Major US retailer starts accepting Bitcoin payments
Published 10/01/2014 | 12:35
Overstock.com has become the first major online retailer to accept Bitcoin as a form of payment on its shopping site.
Overstock, (which sells internationally under the name O.co), is a discount online shopping retailer based in Salt Lake City, Utah, that sells a broad range of products including furniture, rugs, bedding, electronics, clothing, jewellery and cars.
From today, Bitcoin will be offered as a payment choice along with Visa, MasterCard and PayPal. Overstock.com has partnered with Coinbase to process the payments and to handle the conversion of Bitcoin into US dollars.
"Bitcoin is well suited for online transactions. It has no transaction fees and works well for international customers," said Overstock.com Chairman and CEO Patrick Byrne. "Providing this convenience for the cult-following Bitcoin customer is the smart thing to do. Other online companies will have to follow suit soon."
Byrne explained to Wired magazine that, although it now offers Bitcoin as a payment option, Overstock will not hold any Bitcoin itself. Before each payment is made, Coinbase sets an exchange rate, immediately converts the buyer’s Bitcoin into dollars, and transfers the dollars to Overstock.
It has been suggested that this could ultimately undercut Coinbase, due to the rapidly fluctuating value of Bitcoin. However, Coinbase is confident it can minimise the risk by using software to carefully monitor price fluctuations and adjust its exchange rate accordingly.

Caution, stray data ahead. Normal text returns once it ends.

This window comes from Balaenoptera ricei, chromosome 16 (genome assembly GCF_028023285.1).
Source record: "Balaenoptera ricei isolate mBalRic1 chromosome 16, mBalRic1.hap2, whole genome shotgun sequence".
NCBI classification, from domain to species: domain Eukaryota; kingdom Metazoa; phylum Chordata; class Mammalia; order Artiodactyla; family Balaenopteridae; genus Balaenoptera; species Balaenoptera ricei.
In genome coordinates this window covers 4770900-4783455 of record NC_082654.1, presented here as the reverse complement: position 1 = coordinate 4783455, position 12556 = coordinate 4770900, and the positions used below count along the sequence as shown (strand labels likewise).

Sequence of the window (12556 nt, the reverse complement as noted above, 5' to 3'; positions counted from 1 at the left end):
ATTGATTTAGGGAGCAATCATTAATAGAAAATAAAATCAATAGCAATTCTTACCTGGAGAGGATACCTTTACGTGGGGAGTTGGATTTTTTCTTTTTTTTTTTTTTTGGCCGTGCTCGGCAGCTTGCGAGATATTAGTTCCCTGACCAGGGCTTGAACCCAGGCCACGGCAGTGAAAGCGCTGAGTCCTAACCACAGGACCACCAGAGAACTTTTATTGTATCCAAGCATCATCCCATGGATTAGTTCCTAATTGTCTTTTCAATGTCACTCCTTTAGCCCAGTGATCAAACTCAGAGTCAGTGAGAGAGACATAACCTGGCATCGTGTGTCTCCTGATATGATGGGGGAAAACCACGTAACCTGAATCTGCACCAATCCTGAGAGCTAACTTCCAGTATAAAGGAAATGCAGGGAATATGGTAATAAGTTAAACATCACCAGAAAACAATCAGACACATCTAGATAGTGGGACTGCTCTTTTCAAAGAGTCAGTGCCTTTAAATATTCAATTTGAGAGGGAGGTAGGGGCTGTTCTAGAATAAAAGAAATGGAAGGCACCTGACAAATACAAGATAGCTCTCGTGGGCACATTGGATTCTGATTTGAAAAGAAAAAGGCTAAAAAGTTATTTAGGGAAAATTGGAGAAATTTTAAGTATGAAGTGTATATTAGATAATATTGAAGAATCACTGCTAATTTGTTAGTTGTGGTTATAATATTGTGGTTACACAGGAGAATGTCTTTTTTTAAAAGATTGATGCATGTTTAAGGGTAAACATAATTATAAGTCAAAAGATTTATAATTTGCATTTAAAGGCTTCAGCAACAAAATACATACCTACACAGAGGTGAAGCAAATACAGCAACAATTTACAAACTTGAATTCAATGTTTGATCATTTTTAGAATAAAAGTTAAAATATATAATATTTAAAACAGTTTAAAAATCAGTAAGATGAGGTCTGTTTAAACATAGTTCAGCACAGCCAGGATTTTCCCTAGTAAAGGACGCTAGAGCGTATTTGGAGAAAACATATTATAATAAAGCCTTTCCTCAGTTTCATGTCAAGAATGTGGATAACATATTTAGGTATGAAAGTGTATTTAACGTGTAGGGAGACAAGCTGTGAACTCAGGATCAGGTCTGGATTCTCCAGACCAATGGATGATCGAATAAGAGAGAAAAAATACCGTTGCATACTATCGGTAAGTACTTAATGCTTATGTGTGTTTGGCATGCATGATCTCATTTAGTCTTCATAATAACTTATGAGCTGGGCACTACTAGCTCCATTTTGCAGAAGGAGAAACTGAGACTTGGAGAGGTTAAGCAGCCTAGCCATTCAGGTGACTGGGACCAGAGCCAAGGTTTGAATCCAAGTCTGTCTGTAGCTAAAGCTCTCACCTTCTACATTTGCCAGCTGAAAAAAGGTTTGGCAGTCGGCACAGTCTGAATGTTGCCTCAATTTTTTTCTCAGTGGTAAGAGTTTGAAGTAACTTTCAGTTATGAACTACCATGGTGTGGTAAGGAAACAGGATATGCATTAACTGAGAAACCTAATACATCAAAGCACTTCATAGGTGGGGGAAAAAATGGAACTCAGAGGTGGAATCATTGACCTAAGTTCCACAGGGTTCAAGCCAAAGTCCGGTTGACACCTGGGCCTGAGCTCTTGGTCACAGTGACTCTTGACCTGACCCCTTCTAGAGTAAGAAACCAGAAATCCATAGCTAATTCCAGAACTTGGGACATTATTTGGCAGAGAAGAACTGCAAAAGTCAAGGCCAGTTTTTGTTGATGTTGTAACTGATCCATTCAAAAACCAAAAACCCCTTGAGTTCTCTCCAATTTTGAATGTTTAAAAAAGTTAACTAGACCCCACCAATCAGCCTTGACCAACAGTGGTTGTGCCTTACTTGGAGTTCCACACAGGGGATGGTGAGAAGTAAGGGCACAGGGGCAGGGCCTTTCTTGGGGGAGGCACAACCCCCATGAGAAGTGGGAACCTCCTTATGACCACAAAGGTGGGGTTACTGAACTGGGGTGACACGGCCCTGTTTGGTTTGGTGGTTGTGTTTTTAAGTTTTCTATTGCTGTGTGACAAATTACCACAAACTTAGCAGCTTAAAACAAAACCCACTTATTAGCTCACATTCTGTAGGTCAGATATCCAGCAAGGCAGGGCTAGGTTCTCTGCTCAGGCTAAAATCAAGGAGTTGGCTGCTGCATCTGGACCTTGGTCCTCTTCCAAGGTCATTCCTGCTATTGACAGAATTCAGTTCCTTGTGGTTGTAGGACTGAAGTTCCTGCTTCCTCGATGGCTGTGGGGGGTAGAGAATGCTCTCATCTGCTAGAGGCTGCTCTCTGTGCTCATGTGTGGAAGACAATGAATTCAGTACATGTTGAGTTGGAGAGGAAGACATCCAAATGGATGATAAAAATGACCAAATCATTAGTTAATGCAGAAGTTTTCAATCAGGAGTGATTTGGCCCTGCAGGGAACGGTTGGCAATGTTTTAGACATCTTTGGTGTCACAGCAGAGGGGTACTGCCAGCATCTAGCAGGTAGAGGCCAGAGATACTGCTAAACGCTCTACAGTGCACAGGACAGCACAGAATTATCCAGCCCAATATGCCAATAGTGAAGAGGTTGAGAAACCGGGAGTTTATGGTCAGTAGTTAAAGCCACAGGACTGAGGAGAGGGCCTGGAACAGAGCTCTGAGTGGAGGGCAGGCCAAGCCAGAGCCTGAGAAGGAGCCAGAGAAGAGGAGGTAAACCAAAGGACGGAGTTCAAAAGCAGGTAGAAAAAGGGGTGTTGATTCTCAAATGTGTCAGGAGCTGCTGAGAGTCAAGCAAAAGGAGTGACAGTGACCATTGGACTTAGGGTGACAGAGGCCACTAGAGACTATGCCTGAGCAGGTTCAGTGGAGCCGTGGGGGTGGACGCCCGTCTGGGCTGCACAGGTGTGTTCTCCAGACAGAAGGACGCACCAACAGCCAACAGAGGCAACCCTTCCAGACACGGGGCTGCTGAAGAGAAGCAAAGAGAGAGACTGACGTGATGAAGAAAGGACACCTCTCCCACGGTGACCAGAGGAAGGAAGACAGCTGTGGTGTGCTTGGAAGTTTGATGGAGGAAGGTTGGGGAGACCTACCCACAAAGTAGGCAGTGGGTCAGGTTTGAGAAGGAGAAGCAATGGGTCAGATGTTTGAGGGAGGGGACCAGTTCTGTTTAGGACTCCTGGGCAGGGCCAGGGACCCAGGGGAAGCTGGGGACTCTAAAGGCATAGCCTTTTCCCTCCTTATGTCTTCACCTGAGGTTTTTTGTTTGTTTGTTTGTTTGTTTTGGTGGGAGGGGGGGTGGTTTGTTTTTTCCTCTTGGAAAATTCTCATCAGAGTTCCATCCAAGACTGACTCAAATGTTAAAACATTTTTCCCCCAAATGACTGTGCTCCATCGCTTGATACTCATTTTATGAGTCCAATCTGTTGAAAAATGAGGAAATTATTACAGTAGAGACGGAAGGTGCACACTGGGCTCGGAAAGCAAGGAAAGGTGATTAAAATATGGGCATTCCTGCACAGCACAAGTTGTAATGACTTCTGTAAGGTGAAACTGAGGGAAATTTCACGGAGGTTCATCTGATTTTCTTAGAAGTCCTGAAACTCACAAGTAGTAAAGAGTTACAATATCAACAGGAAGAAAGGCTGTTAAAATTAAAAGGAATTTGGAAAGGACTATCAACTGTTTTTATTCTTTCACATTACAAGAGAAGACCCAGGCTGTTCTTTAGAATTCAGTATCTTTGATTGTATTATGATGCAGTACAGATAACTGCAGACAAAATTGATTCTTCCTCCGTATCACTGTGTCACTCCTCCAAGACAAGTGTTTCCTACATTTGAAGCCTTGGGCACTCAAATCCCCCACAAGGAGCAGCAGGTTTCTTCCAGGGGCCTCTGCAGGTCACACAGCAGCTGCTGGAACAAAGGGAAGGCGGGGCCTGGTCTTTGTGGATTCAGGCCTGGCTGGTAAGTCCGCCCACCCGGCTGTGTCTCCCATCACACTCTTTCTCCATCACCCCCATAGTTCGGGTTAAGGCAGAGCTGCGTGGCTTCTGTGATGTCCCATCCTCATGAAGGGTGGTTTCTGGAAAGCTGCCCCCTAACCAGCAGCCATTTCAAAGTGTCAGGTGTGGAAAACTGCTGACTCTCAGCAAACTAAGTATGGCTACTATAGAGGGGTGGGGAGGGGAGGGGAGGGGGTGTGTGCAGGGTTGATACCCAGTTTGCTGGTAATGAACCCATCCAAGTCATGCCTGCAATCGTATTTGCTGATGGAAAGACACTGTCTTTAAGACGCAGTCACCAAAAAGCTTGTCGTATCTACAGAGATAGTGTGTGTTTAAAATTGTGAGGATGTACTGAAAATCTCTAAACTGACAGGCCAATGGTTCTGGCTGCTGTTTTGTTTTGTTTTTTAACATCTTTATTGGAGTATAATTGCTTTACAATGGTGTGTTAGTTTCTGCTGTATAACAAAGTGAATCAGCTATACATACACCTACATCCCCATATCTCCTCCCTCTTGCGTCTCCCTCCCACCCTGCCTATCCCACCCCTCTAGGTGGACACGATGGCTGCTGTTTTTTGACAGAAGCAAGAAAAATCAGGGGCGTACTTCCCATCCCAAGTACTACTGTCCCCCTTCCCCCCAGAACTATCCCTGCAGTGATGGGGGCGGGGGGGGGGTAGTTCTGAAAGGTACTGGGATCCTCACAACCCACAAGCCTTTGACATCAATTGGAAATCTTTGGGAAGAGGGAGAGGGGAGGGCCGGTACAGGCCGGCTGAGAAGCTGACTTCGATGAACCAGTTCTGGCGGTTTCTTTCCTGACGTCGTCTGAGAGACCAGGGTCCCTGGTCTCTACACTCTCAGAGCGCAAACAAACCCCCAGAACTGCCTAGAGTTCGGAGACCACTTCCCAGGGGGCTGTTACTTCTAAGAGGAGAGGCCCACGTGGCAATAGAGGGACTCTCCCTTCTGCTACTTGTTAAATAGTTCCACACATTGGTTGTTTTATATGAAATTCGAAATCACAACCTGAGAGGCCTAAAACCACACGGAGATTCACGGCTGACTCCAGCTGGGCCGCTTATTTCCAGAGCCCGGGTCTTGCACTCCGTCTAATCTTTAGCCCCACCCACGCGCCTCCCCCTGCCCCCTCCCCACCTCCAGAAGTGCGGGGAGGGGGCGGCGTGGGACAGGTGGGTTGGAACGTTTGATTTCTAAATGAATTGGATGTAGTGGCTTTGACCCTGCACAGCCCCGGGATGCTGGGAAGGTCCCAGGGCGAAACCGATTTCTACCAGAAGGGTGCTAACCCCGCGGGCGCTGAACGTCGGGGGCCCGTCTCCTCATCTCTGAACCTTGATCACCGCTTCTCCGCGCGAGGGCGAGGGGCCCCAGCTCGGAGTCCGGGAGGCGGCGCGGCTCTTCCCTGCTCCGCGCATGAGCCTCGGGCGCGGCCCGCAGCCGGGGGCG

"We believe that Bitcoin is nearing a tipping point for broad consumer adoption, and we couldn't be more thrilled to be working with the team at Overstock.com to help make that a reality,' said Fred Ehrsam, co-founder of Coinbase, in a statement.
Many people remain sceptical that Bitcoin can truly become a reliable currency. Despite being the world's most widely used cryptocurrency, it has developed a somewhat shady image due to its ties with illicit activity.
In 2013, for example, the FBI shut down the Silk Road – an underground online marketplace for drugs which was one of the most popular uses of the digital currency – and seized 144,000 Bitcoins, worth $28.5 million at the time.
However, Byrne sees Bitcoin as an important part of the future economy. The Bitcoin peer-to-peer network is made up of thousands of computers run by individuals around the world and does not answer to a central authority.
"As one who believes in limited government, this attracts me because it is a form of money that no government mandarin can will it into existence," he said.